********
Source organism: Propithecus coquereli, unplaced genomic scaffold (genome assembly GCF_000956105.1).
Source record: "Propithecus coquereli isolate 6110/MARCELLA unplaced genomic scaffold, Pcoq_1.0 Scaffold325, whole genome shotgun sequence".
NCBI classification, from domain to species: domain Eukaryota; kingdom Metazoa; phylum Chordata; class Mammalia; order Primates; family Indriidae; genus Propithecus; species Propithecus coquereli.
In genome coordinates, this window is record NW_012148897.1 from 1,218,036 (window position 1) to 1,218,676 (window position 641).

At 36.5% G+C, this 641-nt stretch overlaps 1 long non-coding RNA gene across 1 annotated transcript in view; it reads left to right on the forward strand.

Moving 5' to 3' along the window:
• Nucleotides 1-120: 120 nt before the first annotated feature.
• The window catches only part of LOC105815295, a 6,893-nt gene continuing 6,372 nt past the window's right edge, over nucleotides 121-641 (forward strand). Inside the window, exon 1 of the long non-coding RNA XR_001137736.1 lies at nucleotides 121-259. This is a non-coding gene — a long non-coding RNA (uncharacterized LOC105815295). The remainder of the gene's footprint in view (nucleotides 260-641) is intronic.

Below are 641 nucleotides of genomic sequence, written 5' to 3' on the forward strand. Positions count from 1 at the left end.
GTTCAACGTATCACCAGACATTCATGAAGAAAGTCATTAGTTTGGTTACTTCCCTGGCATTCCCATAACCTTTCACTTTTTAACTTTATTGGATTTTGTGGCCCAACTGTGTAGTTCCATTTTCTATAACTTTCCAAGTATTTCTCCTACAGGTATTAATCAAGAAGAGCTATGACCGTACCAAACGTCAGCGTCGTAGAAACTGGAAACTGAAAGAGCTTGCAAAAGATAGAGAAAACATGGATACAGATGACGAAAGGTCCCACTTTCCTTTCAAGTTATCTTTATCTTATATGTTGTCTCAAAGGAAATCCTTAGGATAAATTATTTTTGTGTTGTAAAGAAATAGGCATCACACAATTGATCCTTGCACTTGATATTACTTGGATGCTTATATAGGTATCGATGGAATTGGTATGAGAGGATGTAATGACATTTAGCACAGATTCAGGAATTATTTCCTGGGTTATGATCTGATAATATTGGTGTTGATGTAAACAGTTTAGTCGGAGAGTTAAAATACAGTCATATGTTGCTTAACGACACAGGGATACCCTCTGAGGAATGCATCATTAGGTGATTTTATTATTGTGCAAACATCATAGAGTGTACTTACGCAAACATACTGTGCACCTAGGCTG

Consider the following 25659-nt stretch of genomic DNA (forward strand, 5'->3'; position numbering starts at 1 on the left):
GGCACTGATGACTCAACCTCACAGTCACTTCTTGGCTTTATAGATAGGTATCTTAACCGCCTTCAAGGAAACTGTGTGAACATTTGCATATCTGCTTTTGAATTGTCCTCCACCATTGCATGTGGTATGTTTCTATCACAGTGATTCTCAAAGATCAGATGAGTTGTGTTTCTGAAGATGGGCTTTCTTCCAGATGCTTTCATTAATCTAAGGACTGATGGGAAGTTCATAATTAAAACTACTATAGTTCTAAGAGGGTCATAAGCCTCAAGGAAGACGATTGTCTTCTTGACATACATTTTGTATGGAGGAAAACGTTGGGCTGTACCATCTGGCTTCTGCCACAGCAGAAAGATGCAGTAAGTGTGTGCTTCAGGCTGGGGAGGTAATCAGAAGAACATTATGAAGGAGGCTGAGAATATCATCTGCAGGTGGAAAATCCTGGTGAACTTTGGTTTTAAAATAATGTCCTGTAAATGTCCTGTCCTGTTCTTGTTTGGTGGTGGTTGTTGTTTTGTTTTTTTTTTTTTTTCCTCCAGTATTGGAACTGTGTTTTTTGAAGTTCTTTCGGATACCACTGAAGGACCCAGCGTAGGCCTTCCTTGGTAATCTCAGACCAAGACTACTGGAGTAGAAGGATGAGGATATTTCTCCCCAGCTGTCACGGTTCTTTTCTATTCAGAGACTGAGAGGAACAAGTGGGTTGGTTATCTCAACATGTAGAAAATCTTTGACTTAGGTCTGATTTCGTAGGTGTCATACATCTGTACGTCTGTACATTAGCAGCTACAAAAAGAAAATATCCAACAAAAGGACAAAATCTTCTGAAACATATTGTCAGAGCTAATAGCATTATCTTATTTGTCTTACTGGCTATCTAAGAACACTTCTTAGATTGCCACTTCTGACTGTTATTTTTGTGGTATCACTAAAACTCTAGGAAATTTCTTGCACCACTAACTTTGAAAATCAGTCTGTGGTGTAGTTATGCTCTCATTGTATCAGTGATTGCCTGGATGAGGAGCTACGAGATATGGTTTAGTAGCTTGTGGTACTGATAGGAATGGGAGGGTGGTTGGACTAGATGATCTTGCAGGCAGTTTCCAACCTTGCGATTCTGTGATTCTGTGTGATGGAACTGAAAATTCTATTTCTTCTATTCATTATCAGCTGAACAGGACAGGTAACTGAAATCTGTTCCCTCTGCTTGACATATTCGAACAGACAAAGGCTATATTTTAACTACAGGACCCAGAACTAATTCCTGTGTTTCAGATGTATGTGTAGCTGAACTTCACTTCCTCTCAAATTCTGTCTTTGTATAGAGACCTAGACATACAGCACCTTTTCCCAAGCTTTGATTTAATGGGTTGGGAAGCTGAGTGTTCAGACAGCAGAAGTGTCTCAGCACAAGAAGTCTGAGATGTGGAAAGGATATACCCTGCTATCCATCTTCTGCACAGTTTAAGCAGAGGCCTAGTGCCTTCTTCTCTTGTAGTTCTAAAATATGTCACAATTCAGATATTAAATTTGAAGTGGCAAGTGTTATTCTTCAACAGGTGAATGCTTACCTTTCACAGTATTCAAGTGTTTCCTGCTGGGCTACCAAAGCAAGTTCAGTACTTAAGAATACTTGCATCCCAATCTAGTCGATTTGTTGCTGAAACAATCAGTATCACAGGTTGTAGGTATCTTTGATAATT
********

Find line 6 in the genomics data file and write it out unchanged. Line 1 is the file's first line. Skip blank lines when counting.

Moving 5' to 3' along the window: